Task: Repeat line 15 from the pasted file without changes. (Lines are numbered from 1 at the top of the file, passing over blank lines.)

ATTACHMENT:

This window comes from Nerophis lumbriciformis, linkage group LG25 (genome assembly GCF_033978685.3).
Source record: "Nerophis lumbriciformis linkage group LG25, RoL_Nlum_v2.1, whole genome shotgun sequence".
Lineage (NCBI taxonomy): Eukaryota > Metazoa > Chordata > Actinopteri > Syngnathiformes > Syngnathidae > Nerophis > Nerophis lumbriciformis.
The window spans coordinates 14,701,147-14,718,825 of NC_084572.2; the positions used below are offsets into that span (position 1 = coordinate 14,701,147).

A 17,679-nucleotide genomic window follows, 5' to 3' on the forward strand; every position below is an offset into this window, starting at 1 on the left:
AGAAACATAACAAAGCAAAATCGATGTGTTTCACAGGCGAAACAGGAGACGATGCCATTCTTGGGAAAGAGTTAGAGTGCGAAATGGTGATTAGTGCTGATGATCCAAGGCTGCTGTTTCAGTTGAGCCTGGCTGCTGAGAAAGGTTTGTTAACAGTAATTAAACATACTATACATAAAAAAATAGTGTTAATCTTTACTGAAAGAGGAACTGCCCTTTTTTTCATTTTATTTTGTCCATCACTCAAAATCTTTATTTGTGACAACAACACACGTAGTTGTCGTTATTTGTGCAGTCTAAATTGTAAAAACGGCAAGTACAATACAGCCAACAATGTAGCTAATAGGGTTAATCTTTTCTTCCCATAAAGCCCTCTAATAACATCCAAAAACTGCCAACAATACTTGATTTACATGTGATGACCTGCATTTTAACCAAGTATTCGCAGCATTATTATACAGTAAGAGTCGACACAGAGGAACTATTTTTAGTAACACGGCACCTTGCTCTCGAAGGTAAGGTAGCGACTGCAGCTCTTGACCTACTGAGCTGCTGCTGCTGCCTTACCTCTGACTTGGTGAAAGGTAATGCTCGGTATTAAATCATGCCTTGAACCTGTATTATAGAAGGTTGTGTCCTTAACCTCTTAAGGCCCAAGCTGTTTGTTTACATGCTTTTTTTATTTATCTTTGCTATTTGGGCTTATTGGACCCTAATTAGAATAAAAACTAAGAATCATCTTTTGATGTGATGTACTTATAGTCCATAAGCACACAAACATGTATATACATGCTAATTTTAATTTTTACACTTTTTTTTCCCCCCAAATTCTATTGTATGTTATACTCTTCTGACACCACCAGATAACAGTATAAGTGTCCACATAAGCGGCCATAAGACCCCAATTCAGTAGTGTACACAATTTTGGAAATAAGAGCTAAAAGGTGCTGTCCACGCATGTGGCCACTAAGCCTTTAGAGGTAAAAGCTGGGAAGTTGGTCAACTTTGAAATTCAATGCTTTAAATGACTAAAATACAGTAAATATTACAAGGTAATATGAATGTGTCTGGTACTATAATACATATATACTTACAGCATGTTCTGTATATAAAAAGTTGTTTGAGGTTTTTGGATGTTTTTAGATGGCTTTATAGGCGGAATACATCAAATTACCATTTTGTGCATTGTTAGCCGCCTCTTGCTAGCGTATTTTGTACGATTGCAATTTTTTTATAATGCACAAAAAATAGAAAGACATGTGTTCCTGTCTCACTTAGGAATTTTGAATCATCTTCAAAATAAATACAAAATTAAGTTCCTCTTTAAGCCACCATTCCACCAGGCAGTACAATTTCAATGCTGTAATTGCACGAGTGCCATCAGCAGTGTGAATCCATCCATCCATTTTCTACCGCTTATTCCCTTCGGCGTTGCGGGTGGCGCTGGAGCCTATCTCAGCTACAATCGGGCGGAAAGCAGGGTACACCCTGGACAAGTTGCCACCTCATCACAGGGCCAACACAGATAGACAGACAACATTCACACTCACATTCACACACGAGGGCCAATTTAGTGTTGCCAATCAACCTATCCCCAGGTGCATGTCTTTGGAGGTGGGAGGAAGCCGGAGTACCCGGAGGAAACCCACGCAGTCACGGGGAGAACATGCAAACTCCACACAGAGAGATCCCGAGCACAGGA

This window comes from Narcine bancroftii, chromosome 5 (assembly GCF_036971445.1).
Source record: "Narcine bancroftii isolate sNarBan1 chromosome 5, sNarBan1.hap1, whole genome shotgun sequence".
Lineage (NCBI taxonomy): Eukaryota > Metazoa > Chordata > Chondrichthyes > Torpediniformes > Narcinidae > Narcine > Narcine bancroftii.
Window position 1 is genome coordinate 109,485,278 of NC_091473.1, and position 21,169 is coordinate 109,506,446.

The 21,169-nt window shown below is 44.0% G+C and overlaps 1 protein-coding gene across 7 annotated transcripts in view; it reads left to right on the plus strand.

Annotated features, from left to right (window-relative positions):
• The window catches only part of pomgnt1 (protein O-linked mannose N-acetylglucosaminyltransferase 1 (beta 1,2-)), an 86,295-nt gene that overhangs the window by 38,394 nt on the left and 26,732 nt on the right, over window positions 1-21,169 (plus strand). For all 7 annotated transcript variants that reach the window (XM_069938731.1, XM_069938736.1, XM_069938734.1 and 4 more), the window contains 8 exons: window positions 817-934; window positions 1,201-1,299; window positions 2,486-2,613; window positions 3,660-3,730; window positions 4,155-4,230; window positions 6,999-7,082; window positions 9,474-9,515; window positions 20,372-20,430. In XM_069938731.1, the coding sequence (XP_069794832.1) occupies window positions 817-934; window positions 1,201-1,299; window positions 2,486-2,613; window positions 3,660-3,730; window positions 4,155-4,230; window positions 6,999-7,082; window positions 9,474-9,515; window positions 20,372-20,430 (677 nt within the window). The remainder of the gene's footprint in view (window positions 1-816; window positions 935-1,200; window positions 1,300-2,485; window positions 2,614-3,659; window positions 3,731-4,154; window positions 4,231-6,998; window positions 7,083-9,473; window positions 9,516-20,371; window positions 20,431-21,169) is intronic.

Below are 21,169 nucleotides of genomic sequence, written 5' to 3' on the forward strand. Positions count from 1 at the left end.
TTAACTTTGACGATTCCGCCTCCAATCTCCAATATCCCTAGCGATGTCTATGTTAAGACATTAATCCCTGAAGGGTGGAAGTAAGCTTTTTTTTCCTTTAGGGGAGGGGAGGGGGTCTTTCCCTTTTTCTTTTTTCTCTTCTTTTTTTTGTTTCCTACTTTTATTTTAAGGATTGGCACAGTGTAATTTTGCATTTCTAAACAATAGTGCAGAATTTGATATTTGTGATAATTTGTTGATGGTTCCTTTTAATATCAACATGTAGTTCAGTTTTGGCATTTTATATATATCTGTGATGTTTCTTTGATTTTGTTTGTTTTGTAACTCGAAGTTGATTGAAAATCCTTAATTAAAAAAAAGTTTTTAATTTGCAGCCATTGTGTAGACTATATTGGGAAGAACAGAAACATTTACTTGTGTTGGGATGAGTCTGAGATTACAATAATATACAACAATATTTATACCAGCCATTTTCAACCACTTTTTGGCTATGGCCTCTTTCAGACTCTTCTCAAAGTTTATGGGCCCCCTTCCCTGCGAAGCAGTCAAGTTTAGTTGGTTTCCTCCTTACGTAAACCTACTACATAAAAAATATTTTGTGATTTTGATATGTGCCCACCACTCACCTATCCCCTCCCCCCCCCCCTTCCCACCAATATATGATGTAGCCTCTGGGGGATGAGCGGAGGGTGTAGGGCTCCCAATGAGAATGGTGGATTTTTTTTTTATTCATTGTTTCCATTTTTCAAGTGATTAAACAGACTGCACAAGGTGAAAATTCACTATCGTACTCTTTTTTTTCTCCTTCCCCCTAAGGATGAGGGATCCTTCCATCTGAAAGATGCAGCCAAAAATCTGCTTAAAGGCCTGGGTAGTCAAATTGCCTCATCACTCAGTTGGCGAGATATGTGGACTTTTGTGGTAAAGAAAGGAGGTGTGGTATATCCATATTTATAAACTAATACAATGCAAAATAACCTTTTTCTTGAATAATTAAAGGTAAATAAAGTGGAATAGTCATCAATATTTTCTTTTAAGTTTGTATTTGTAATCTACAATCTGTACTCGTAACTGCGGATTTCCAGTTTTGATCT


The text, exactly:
TTAACTTTGACGATTCCGCCTCCAATCTCCAATATCCCTAGCGATGTCTATGTTAAGACATTAATCCCTGAAGGGTGGAAGTAAGCTTTTTTTTCCTTTAGGGGAGGGGAGGGGGTCTTTCCCTTTTTCTTTTTTCTCTTCTTTTTTTTGTTTCCTACTTTTATTTTAAGGATTGGCACAGTGTAATTTTGCATTTCTAAACAATAGTGCAGAATTTGATATTTGTGATAATTTGTTGATGGTTCCTTTTAATATCAACATGTAGTTCAGTTTTGGCATTTTATATATATCTGTGATGTTTCTTTGATTTTGTTTGTTTTGTAACTCGAAGTTGATTGAAAATCCTTAATTAAAAAAAAGTTTTTAATTTGCAGCCATTGTGTAGACTATATTGGGAAGAACAGAAACATTTACTTGTGTTGGGATGAGTCTGAGATTACAATAATATACAACAATATTTATACCAGCCATTTTCAACCACTTTTTGGCTATGGCCTCTTTCAGACTCTTCTCAAAGTTTATGGGCCCCCTTCCCTGCGAAGCAGTCAAGTTTAGTTGGTTTCCTCCTTACGTAAACCTACTACATAAAAAATATTTTGTGATTTTGATATGTGCCCACCACTCACCTATCCCCTCCCCCCCCCCCTTCCCACCAATATATGATGTAGCCTCTGGGGGATGAGCGGAGGGTGTAGGGCTCCCAATGAGAATGGTGGATTTTTTTTTTATTCATTGTTTCCATTTTTCAAGTGATTAAACAGACTGCACAAGGTGAAAATTCACTATCGTACTCTTTTTTTTCTCCTTCCCCCTAAGGATGAGGGATCCTTCCATCTGAAAGATGCAGCCAAAAATCTGCTTAAAGGCCTGGGTAGTCAAATTGCCTCATCACTCAGTTGGCGAGATATGTGGACTTTTGTGGTAAAGAAAGGAGGTGTGGTATATCCATATTTATAAACTAATACAATGCAAAATAACCTTTTTCTTGAATAATTAAAGGTAAATAAAGTGGAATAGTCATCAATATTTTCTTTTAAGTTTGTATTTGTAATCTACAATCTGTACTCGTAACTGCGGATTTCCAGTTTTGATCT